I  quite enjoy reading the classics but I had not read The Portrait of a Lady by Henry James despite having seen the movie starring Nicole Kidman. I usually prefer to read the book before I see the film, but that’s the way it goes sometimes.  First published in 1881, The Portrait of a Lady, revolves around Isabel Archer, a young American woman, who has come to England to travel, to experience life in Europe and get to know the relatives she never knew. Isabel is bright, confident and determined to experience life while preserving her independence and liberty.

However, after inheriting a large fortune on the death of her uncle, Isabel becomes caught in the machinations of two people: one a supposed friend, Madame Merle; the other, Mr Osmond, the man who becomes her husband. Tragically Isabel finds her freedom, independence and spirit cruelly crushed in a restrictive and oppressive marriage.

Independence is a theme throughout the novel. At a time when marriage was seen as the ultimate ambition and career for a woman, and usually a material necessity, Isabel’s inheritance grants her financial independence. But what does it mean to be independent? This question is raised quite early in the book.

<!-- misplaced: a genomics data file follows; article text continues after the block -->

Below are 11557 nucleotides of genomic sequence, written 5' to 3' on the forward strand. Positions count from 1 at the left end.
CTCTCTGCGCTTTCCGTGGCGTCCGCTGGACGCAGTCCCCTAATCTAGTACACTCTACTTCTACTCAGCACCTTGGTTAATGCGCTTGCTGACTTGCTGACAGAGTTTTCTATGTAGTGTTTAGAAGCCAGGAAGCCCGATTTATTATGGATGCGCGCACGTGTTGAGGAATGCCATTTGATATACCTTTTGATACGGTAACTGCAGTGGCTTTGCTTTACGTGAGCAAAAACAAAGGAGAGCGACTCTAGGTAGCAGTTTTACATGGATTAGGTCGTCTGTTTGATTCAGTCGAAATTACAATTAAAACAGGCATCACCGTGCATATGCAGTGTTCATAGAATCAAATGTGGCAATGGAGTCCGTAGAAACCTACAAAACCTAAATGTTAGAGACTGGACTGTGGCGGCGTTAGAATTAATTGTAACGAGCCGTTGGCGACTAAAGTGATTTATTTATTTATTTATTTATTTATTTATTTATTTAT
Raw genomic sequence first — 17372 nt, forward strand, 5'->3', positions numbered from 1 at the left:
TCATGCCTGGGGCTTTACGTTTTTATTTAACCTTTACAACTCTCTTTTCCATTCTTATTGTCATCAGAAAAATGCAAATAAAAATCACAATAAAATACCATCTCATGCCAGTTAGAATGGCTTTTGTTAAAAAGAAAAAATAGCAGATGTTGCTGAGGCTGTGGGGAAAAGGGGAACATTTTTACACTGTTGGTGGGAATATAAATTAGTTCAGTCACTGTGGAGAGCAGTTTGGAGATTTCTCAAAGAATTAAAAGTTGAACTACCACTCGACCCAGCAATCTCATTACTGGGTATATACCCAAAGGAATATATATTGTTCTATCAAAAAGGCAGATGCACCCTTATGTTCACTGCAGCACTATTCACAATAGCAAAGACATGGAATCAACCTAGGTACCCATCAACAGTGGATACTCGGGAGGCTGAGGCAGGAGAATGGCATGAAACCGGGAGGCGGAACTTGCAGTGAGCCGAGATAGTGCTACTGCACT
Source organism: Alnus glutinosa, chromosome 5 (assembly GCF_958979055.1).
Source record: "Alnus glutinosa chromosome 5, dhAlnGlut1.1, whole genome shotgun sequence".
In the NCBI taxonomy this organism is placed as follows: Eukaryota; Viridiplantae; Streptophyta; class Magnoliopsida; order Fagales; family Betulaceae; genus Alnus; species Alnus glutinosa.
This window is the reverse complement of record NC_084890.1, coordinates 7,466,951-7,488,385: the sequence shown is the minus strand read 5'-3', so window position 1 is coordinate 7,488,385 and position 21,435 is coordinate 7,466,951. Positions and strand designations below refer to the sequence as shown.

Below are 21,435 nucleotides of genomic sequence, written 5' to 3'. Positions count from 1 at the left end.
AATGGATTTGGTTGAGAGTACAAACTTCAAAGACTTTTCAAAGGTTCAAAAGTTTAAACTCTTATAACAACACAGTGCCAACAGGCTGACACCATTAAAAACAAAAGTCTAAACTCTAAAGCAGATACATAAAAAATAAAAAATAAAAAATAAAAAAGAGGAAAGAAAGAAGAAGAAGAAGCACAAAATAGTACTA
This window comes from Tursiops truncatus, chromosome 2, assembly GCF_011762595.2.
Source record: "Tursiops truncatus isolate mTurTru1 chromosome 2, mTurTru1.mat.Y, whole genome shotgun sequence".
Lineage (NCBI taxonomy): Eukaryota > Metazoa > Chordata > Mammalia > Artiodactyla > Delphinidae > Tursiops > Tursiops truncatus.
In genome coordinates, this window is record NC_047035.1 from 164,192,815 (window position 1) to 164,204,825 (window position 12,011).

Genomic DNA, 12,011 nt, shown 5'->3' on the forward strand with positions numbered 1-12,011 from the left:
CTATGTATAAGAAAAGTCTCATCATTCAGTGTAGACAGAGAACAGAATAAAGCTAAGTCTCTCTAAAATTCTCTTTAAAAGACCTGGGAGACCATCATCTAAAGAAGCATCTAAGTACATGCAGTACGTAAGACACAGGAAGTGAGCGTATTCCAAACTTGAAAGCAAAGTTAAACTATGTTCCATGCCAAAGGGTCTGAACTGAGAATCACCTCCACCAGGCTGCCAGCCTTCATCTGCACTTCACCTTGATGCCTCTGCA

…is it used in a moral or in a financial sense? Does it mean that they have been left well off, or that they wish to be under no obligations? Or does it simply mean that they are fond of their own way?

According to the Macquarie Dictionary, independent can mean all of that and more, including….

 not influenced by others in matters of opinion, conduct, etc.; thinking or acting for oneself 

Isabel prides herself on being completely independent in her decision making. Even as she recognises the role that her friend, Madame Merle, played in her marriage, Isabel clings to her belief that she has acted independently.

It was impossible to pretend that she had not acted with her eyes open; if ever a girl was a free-agent, she had been…the sole source of her mistake had been within herself…she had looked, and considered, and chosen.